Tuesday, July 7, 2015

Eating My Carrots

I think that the 30s are possibly the most transformative of decades.  What do you think? Surely more than your 20s.  I guess I can't speak to the later decades, but it seems that so much growth and change happen in this decade.

Part of that, is that I have been thinking a lot about my perception of myself versus others' perceptions of me.  As a life long people-pleaser this is not necessarily new, but my thoughts on it are.  I am thinking less about whether people like me, and more about the function of the power I place in that.  I am actively attempting to place less power in it.  And to place more value in whether I like someone.  Being a people-pleaser can feel a bit like being a hapless contestant on the The Bachelor... you suddenly catch yourself competing for the love of someone you do not know and might not even like... hell, often you KNOW you do not like them.  It is a sickness, and it can be so toxic.

I think, if you are a people-pleaser, you most likely grew up with self-pleasers and inherently seek them out to replicate that role and your (often hellish) spot in it.  It is essentially a survival mechanism that becomes a crutch.

In my life experience, self-pleasers cannot understand the motives of people-pleasers. (And the reverse is certainly true, as well) They are typically suspicious of a people-pleasers and apt to consider them manipulative or judgmental, not able to understand the reward in the pleasing behavior.  And who can blame them?... it certainly is confusing... because there often isn't one.  They are likely to confuse you for a martyr... but you aren't that... you simply cannot see your worth in being loved for your own merits.  You cannot stomach choking out a request for your own needs, lest they seem selfish.  You believe you need to make people like you (or see you) by being useful/helpful/available.  I can tell you, it doesn't get you anywhere... in those toxic relationships, anyway.  Which sadly comes to cloud your ability to see your worth in other ones.

I have spent my life like this.  In real life.  In every day.

There are people who do like me.  They think I am smart, funny, engaging, and giving.  They respect me, even.  Mr F has to remind me of this (almost nightly), because I have spent my life focusing on the few core people who don't.  It is hard and frustrating to feel trapped in someone's description of who you are.  These negative views are almost always held by people who spend little to no time with you... so how they justify their opinion of you adds even more layers to the accumulating hurt and frustration... because, of course, if they see how inherently unlovable you are with so little contact... it must be true.  And that just feeds the original injury.  It is hard to keep going to those dry wells dug in your childhood and ask to be seen differently.  And yet you feel compelled to.

Anyway.  I just spent a weekend with my family (can you tell?).  It is exhausting for me.  It makes me tense and upset to not understand how to be liked and seen as who I am.  To not have room for my real personality.  To get no positive reinforcement or even just regular conversation that isn't defensive or weird or strange or borderline combative.  To not be talked TO, but around or at.  To feel outside.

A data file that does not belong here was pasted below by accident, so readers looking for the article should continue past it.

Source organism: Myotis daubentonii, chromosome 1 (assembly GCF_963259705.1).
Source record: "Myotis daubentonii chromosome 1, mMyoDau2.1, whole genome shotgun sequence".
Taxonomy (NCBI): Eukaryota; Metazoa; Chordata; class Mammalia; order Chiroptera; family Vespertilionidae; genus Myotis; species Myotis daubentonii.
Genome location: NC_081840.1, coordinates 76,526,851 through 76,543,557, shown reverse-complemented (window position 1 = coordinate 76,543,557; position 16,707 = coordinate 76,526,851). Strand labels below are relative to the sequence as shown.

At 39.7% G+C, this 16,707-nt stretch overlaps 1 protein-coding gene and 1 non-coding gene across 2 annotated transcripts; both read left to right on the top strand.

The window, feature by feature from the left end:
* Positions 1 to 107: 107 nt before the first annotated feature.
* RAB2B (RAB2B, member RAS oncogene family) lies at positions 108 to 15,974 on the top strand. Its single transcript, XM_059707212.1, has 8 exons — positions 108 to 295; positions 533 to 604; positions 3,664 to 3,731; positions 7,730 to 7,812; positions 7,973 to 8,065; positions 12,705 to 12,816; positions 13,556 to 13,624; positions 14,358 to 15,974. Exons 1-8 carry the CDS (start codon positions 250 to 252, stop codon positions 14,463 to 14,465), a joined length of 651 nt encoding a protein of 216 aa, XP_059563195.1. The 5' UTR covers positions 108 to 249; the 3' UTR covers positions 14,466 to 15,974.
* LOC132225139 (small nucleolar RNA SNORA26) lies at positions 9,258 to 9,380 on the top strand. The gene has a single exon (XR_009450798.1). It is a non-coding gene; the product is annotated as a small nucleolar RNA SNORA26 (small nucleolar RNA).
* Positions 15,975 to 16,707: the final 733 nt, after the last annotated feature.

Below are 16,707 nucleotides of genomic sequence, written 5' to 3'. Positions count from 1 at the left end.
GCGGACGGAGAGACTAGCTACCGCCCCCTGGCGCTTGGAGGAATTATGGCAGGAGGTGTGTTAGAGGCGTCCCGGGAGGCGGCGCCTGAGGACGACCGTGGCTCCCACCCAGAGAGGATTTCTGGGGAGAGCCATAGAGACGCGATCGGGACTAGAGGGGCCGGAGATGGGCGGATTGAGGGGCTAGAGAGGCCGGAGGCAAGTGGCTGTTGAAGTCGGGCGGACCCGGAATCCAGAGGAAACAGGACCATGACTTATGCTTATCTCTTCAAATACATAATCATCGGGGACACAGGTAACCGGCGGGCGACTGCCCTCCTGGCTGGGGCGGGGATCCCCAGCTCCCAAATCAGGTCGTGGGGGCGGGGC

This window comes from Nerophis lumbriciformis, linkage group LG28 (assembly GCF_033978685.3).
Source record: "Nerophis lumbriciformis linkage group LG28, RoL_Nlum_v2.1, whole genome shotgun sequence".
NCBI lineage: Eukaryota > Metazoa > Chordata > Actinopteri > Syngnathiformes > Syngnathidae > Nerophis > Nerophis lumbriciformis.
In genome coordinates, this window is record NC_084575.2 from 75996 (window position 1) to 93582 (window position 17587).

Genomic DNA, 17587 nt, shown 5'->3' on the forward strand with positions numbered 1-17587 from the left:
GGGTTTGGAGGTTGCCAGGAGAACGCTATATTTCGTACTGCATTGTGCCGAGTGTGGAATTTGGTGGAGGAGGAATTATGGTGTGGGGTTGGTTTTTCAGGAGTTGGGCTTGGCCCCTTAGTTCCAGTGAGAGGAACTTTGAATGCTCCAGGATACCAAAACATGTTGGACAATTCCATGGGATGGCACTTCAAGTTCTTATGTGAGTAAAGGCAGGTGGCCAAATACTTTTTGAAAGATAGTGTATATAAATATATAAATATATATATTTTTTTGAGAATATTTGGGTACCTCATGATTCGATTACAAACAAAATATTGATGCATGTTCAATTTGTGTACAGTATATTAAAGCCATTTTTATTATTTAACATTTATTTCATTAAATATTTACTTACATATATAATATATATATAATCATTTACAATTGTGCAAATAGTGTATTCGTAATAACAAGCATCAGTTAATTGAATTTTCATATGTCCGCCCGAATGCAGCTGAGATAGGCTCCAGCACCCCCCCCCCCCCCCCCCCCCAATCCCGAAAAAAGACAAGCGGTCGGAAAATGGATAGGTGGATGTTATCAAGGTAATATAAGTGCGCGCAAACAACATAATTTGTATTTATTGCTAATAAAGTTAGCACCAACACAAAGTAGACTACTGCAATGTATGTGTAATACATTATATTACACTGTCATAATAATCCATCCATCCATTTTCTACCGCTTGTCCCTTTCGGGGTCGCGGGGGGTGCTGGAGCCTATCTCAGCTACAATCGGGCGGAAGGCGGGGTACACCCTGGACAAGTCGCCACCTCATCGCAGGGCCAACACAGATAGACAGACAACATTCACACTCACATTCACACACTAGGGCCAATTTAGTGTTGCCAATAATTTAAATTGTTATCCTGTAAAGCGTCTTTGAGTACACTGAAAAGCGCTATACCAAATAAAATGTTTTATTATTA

This is the normal, and I am coming to understand that less is required of me to maintain it, not more.  There isn't more effort or more time that will result in an understanding among such different perceptions of our world and our interactions in them.  That is what my 30s have gifted me.  Some dynamics are at an impasse and you have to figure out how to cut them down to what will work.  Not keep building them up.  That really only works between brains that process in similar ways.  In this situation, there will always be a language barrier.  There will always be the misinterpretations and misunderstandings inherit with that.  That's okay.  It CAN be okay.

Engage in it less.  That is an option... it might be the first self pleasing move you make, but there is something of value in that after all.

Choose better in the relationships you CAN choose.

I have learned a lot about this, this year, sharing carpool and volunteer positions at school.  The world is a great divide of people-pleasers and self-pleasers and those few sane people in between.  When you remove the emotional ties of your family and work-related dynamics you can see it played out clearly and differently.  You can see that there are healthy ways to be either.  This year has taught me to pay more attention to the positive, because there is so much more of it (really... for you, too).  This has been a wake up call for my sense of self and self esteem.  People want me on their team.  People see my worth and value my input and talents, even those who don't always agree with me or "love" my personality. There are people who see my strengths as strength and not as weakness.  There are people who see my strengths IN SPITE of my weaknesses.... This is a revelation.  And there are people who will see yours that way, too.

I can choose to make the positive interactions more powerful than the negative.  And more frequent.  I can give them more value and more of my time.  I don't need to chase the stick when I have a bushel of carrots sitting right in front of me.

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